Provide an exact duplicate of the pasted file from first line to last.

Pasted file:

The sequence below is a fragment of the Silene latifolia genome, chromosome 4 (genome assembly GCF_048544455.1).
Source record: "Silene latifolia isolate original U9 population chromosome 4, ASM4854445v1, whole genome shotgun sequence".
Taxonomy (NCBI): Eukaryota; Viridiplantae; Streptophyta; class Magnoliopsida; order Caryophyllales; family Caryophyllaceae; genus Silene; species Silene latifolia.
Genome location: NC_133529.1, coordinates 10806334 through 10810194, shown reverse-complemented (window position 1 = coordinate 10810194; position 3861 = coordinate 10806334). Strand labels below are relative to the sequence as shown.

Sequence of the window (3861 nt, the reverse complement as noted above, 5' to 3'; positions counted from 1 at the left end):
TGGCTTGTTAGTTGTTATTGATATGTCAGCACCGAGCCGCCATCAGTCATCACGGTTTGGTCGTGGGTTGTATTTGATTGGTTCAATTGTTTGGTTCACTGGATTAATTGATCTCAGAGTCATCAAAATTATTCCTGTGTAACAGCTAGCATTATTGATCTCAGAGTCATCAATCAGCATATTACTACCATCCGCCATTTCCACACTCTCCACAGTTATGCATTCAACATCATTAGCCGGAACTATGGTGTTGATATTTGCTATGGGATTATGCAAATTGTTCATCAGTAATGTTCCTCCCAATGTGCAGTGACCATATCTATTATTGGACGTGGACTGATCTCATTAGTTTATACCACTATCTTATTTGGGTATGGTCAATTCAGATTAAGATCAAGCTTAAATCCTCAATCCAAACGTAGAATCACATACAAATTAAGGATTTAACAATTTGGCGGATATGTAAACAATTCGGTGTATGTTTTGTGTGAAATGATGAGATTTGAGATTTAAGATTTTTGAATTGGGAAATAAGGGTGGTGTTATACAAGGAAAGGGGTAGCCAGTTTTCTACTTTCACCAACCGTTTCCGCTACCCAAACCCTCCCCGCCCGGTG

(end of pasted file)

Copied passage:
The sequence below is a fragment of the Silene latifolia genome, chromosome 4 (genome assembly GCF_048544455.1).
Source record: "Silene latifolia isolate original U9 population chromosome 4, ASM4854445v1, whole genome shotgun sequence".
Taxonomy (NCBI): Eukaryota; Viridiplantae; Streptophyta; class Magnoliopsida; order Caryophyllales; family Caryophyllaceae; genus Silene; species Silene latifolia.
Genome location: NC_133529.1, coordinates 10806334 through 10810194, shown reverse-complemented (window position 1 = coordinate 10810194; position 3861 = coordinate 10806334). Strand labels below are relative to the sequence as shown.

Sequence of the window (3861 nt, the reverse complement as noted above, 5' to 3'; positions counted from 1 at the left end):
TGGCTTGTTAGTTGTTATTGATATGTCAGCACCGAGCCGCCATCAGTCATCACGGTTTGGTCGTGGGTTGTATTTGATTGGTTCAATTGTTTGGTTCACTGGATTAATTGATCTCAGAGTCATCAAAATTATTCCTGTGTAACAGCTAGCATTATTGATCTCAGAGTCATCAATCAGCATATTACTACCATCCGCCATTTCCACACTCTCCACAGTTATGCATTCAACATCATTAGCCGGAACTATGGTGTTGATATTTGCTATGGGATTATGCAAATTGTTCATCAGTAATGTTCCTCCCAATGTGCAGTGACCATATCTATTATTGGACGTGGACTGATCTCATTAGTTTATACCACTATCTTATTTGGGTATGGTCAATTCAGATTAAGATCAAGCTTAAATCCTCAATCCAAACGTAGAATCACATACAAATTAAGGATTTAACAATTTGGCGGATATGTAAACAATTCGGTGTATGTTTTGTGTGAAATGATGAGATTTGAGATTTAAGATTTTTGAATTGGGAAATAAGGGTGGTGTTATACAAGGAAAGGGGTAGCCAGTTTTCTACTTTCACCAACCGTTTCCGCTACCCAAACCCTCCCCGCCCGGTG